Dominion Energy’s Dividend Is Safe, but Will It Last?

Dominion Energy (NYSE: D) investors collectively breathed a sigh of relief after the company announced on its Q4 2022earnings callthat it had no intention of cutting its dividend. The company already cut its dividend by around a third in 2020.

The bigger issue is that Dominion Energy’s stock is hovering around a 10-year low. The depressed stock price, even when factoring in a lower dividend, has pole-vaulted Dominion’s yield to a sizable 4.5%.

Let’s determine if the company’s dividend is safe going forward and if the languishing dividend stock is worth buying now.

Image source: Getty Images.

Dominion Energy’s business is doing better than it seems

There’s no sugar-coating the fact that Dominion Energy has been the second worst-performing major U.S.-based regulated electric utility (behind PG&E) over the last decade. A good chunk of the underperformance has to do with declining profits and a strategic shift away from coal and oil (and to some extent natural gas) toward renewable energy. The transition has involved write-downs and some sloppy selling. For example, Dominion’s $9.7 billion energy transmission asset sale to Berkshire Hathaway in 2020 was ill-timed. But if we look at Dominion’s operations alone, its performance has actually been quite good.

Dominion Energy reported 2022 earnings per share (EPS) of $1.09 — giving the company a lofty price-to-earnings ratio of 53. But dig deeper, and you find that Dominion achieved operating earnings of $4.11 per share in 2022 — a 6.5% increase compared to 2021. Based on operating earnings of $4.11, the stock would have a P/E ratio of 14.

Dominion’s operating earnings provide a better read on how the business is doing, whereas net income and EPS factor in write-downs and show the true profit of the company for calendar year 2022. Dominion recorded a staggering $3.1 billion in pre-tax net losses for 2022 mostly related to impairments, asset retirements and losses from asset sales, various costs and fees, storm damages, and restoration costs.

Make no mistake, these are real losses that Dominion is incurring. But they aren’t recurring losses — which is a good sign for the future health of the business.

Dissecting the dividend

A key nugget from the Dominion Energy Q4 2022 earnings call is the company’s commentary on its dividend. Dominion said that its goal is to achieve a payout ratio of 65% without cutting the dividend. Put another way, Dominion doesn’t plan on reducing the dividend, but it also doesn’t plan on raising it until its profits improve.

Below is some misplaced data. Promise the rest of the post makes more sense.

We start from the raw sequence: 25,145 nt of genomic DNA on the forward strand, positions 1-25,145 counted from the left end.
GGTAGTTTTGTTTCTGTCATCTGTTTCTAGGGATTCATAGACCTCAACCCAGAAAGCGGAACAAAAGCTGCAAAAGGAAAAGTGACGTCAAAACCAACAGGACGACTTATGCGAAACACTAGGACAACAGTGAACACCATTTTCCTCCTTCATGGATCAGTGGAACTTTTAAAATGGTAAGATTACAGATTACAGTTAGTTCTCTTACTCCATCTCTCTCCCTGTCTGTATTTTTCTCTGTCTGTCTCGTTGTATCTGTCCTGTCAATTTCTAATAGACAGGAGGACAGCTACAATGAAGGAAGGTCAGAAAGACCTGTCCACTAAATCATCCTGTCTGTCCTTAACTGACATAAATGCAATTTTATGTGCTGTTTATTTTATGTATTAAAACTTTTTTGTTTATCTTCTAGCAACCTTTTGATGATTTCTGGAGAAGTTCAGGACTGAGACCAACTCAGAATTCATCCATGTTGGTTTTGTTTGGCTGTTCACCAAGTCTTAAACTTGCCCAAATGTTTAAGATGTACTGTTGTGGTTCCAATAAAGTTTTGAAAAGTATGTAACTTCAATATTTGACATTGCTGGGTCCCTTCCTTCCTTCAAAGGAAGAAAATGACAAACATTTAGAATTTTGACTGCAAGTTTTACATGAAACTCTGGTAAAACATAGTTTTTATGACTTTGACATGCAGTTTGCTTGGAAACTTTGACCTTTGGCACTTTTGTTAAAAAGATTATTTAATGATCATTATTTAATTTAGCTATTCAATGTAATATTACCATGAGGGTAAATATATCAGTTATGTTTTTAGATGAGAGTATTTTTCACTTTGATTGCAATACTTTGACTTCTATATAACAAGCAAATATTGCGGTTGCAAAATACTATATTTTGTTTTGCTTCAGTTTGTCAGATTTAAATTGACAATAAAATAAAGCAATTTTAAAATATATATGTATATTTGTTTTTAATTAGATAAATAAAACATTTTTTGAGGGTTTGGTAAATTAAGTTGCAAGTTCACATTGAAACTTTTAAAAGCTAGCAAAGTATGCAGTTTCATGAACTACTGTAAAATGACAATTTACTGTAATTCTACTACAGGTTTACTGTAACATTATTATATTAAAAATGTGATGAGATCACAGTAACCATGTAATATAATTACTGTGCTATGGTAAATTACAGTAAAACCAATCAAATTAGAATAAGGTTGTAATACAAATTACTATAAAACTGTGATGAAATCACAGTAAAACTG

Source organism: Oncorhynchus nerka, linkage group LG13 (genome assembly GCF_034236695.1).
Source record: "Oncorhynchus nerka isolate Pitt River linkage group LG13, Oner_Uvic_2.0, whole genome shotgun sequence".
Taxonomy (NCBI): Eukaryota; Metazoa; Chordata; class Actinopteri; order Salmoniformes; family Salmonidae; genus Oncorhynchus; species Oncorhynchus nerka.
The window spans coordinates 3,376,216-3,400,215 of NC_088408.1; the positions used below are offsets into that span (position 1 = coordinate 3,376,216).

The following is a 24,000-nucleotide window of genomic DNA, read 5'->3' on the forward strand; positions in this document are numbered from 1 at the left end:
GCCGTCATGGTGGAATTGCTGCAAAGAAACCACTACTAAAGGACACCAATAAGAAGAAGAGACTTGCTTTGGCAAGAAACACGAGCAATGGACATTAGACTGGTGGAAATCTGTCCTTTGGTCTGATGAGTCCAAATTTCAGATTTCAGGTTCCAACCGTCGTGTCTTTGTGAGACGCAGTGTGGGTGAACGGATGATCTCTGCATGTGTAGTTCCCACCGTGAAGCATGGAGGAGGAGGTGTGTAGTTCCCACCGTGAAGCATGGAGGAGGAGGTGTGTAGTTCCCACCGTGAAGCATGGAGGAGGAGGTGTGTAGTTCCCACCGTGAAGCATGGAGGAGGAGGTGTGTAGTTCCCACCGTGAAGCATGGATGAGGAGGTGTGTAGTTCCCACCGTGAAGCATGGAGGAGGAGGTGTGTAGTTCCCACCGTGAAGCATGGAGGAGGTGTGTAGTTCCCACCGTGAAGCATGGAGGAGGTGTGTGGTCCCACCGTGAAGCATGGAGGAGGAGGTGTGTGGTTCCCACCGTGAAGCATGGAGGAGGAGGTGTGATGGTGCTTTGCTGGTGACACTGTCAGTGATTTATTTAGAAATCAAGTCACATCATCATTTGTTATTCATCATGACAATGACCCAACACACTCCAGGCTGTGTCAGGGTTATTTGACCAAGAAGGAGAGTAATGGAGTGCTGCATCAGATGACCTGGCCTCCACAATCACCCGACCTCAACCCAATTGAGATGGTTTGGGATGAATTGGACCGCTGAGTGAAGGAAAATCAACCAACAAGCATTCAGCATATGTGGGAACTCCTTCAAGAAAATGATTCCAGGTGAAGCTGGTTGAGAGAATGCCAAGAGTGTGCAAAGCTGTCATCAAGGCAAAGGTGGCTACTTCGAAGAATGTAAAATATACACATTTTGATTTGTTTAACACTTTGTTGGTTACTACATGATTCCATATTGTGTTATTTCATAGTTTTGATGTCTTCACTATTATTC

The payout ratio is simply the total annual dividend payments divided by annual earnings. If we take Dominion’s 2022 dividends paid of $2.672 per share and divide it by its EPS of $1.09, the payout ratio is 245%. But if we take the 2022 dividends paid and divide it by the operating earnings of $4.11 per share, we find that the payout ratio would be in line at exactly 65%.

In sum, the company’s operations are doing fine and can support its current dividend. The low net income and high P/E ratio are a result of one-off losses.

Where to go from here

The investment thesis for Dominion Energy is fairly straightforward. The company needs to prove to investors that its business transformation will pay off in the long term. And in the meantime, it is ensuring that investors are rewarded for their patience through a sizable dividend.

The risk profile for Dominion Energy is far different from other companies that are investing in expensive multi-decade renewable energy projects. As a regulated electric utility, Dominion Energy has a wide moat and works directly with state governments and agencies, which set strategies and rates to provide citizens with reliable electricity. In exchange, Dominion Energy doesn’t have to worry as much about competition and is compensated for its expensive infrastructure investments.

The company is on track to complete the construction of one of the largest planned offshore wind projects in the U.S. by year-end 2026. It is drastically reducing emissions across its asset portfolio. Dominion has also already cut its enterprisewide CO2 emissions by 44% since 2005 and plans to reduce them by 70% to 80% relative to 2005 by 2035, and by 100% by 2050.

This energy transition has proven costly for Dominion and its shareholders, with inconsistent profits, unforeseen dividend cuts, ill-timed asset sales, and unproven project profitability. However, the company’s operations are strong, and the worst could be over for Dominion if management shows that its wind energy investments will benefit shareholders. In the meantime, investors should continue to take a “prove it” approach toward Dominion management, given its poor capital allocation track record.

For investors who believe in the long-term growth of renewable energy, Dominion Energy’s 4.5% yield is a sizable incentive that pays those willing to wait for the multi-decade investment thesis to play out.

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Daniel Foelber has no position in any of the stocks mentioned. The Motley Fool has positions in and recommends Berkshire Hathaway. The Motley Fool recommends Dominion Energy. The Motley Fool has a disclosure policy.

The views and opinions expressed herein are the views and opinions of the author and do not necessarily reflect those of Nasdaq, Inc.

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